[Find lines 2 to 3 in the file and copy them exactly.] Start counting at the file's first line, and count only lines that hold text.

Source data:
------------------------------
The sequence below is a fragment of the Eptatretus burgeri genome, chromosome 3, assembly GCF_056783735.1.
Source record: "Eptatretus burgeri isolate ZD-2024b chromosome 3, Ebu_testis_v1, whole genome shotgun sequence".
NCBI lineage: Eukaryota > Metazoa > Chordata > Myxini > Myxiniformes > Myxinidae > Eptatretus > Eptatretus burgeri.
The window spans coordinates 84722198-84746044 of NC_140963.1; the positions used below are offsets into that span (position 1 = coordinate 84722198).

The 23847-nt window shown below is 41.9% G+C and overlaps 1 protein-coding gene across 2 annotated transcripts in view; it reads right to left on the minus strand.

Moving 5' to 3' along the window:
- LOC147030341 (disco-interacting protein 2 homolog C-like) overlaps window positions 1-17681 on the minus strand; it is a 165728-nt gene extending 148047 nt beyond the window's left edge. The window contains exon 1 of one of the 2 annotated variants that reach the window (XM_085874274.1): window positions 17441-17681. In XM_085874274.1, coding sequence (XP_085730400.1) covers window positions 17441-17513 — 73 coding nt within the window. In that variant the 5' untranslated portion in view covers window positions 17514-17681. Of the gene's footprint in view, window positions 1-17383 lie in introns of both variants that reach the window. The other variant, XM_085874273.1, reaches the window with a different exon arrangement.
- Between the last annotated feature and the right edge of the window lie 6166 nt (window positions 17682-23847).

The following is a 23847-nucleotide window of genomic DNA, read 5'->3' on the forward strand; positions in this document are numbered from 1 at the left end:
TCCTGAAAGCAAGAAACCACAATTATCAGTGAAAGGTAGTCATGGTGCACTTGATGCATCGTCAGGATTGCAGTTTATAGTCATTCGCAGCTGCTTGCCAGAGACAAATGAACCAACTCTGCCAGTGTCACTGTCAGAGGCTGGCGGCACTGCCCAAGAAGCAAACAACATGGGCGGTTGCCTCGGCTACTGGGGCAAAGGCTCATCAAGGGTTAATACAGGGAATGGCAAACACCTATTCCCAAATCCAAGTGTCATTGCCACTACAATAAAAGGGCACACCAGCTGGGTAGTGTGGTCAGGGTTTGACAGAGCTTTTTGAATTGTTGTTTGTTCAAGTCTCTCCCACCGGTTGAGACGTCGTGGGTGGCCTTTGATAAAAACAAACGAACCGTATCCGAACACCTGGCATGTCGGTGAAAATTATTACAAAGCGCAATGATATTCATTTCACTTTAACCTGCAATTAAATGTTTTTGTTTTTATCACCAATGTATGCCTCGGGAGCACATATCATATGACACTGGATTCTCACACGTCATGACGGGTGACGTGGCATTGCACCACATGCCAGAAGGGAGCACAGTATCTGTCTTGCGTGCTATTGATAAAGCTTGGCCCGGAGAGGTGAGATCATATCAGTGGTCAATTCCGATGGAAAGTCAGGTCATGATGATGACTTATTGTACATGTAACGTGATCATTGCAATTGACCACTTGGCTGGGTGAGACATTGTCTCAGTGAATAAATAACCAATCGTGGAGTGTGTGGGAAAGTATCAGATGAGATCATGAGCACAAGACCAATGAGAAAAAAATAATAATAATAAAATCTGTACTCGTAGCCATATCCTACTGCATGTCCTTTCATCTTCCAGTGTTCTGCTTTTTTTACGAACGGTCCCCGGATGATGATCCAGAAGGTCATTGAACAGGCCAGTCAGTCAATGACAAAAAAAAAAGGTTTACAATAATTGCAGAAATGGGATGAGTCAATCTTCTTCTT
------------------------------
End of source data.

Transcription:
Source record: "Eptatretus burgeri isolate ZD-2024b chromosome 3, Ebu_testis_v1, whole genome shotgun sequence".
NCBI lineage: Eukaryota > Metazoa > Chordata > Myxini > Myxiniformes > Myxinidae > Eptatretus > Eptatretus burgeri.